'McFood' Better Than Food, Kids Say
Preschoolers Say Carrots Better When Served From McDonald's Bag
WebMD News Archive
Aug. 6, 2007 -- Whether it's french fries or carrots, preschoolers say food tastes better when it comes in a McDonald's wrapper.
It's not the food -- it's the brand name. Marketing strongly affects 4-year-olds' food preferences, find Stanford University pediatrics researcher Thomas N. Robinson, MD, MPH, and colleagues.
Robinson and colleagues studied 63 low-income children enrolled in Head Start centers in California. The kids ranged in age from 3 years to 5 years.
Told they were playing a food-tasting game, the kids sat at a table with a screen across the middle. A researcher reached around either side of the screen to put out two identical food samples: slices of a hamburger, french fries, chicken nuggets, milk, or baby carrots.
The only difference between the pairs of food samples was that one came in a plain wrapper, cup, or bag, and the other came in a clean, unused McDonald's wrapper, cup, or bag. The kids were asked whether they liked one of the foods best, or whether they tasted the same.
In all cases, the majority of the kids said the "best" foods were those linked to the McDonald's brand -- even though the only differences between the bags were the McDonald's logos (no special advertising materials were used).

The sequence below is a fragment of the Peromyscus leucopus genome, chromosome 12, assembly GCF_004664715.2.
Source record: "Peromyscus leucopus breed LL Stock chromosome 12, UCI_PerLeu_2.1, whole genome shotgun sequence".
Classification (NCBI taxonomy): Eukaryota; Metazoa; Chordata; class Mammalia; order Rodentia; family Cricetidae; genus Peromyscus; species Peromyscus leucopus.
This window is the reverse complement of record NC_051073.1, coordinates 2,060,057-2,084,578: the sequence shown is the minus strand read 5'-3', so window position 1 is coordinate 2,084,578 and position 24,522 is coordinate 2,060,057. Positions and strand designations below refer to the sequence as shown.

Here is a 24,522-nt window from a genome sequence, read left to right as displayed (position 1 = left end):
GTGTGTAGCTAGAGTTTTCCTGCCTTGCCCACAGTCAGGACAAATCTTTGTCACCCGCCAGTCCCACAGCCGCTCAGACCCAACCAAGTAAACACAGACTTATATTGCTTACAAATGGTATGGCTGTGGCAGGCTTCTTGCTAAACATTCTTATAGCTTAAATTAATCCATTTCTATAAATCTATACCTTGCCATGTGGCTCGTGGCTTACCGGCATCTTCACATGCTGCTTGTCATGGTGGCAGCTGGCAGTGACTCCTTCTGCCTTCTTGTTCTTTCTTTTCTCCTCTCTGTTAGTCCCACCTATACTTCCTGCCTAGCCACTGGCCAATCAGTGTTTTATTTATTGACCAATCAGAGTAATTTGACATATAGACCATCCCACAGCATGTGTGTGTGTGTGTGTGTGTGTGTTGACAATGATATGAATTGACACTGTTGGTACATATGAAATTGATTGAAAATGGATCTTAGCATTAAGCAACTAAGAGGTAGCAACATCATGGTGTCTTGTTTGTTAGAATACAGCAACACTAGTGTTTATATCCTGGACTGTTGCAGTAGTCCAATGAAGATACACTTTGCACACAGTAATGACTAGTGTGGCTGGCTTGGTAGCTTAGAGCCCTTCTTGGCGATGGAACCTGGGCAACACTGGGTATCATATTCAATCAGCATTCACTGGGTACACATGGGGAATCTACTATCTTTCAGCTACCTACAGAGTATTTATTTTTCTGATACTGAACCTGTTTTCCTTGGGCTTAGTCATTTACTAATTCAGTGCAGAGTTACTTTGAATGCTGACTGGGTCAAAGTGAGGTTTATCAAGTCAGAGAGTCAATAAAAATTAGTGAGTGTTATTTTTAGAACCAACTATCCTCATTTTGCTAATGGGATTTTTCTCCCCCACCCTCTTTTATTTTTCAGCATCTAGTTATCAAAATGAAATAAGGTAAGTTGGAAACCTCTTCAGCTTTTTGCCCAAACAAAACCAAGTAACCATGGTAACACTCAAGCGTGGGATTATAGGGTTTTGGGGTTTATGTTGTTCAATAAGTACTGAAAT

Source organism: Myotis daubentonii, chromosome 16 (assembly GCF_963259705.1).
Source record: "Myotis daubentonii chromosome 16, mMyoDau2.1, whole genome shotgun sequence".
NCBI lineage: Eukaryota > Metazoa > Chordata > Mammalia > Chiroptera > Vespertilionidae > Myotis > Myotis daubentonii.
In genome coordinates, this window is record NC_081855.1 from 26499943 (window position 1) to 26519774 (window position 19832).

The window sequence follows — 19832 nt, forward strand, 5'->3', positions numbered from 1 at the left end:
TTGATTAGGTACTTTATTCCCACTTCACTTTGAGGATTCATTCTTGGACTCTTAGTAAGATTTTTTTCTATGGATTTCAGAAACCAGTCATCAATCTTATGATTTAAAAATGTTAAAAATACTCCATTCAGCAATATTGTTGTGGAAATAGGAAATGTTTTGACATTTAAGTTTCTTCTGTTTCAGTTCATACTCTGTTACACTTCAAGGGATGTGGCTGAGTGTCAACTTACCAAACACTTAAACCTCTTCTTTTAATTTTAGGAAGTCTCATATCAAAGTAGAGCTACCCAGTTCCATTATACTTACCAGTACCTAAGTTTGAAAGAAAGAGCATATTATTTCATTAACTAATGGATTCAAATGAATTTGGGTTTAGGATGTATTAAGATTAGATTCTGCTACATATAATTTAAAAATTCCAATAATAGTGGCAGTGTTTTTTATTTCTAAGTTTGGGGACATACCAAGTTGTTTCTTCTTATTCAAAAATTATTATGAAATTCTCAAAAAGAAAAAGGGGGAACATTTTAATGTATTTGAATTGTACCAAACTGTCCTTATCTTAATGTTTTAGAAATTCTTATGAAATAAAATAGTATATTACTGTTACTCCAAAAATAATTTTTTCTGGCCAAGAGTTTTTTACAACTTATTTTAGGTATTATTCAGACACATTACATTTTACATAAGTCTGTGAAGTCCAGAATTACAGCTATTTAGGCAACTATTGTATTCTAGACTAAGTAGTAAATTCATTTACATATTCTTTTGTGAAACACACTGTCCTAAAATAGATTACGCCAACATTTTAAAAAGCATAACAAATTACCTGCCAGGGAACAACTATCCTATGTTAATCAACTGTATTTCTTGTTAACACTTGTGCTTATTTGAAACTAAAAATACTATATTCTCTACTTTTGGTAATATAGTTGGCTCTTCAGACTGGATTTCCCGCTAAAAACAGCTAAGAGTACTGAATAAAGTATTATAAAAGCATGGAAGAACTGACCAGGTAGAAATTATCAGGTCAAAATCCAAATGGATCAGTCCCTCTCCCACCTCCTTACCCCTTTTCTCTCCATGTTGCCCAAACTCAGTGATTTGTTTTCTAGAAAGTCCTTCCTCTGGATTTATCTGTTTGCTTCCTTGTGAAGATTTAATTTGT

- 77% of the kids said the same french fries -- from McDonald's -- were better in a McDonald's bag than in a plain bag (13% liked the ones in the plain bag; 10% could tell they were the same).
- 61% of the kids said milk tasted better in a McDonald's cup (21% liked milk in a plain cup; 18% could tell it was the same).
- 59% of the kids said chicken nuggets tasted better in a McDonald's bag (18% liked them in a plain bag; 23% could tell they were the same).
- 54% of the kids said carrots tasted better in a McDonald's bag (23% liked them in a plain bag; another 23% could tell were the same).
- 48% of the kids liked hamburgers better in a McDonald's wrapper (37% liked them in a plain wrapper; 15% could tell they were the same).
Kids who preferred 'McFood' tended to live in homes with a greater number of television sets and tended to eat at McDonald's more often than kids not influenced by the McDonald's brand name.
"Children preferred the taste of carrots and milk if they thought they were from McDonald's," Robinson and colleagues conclude. "This is an opportunity for heavily marketed brands to respond to rising rates of childhood obesity by changing their product offerings."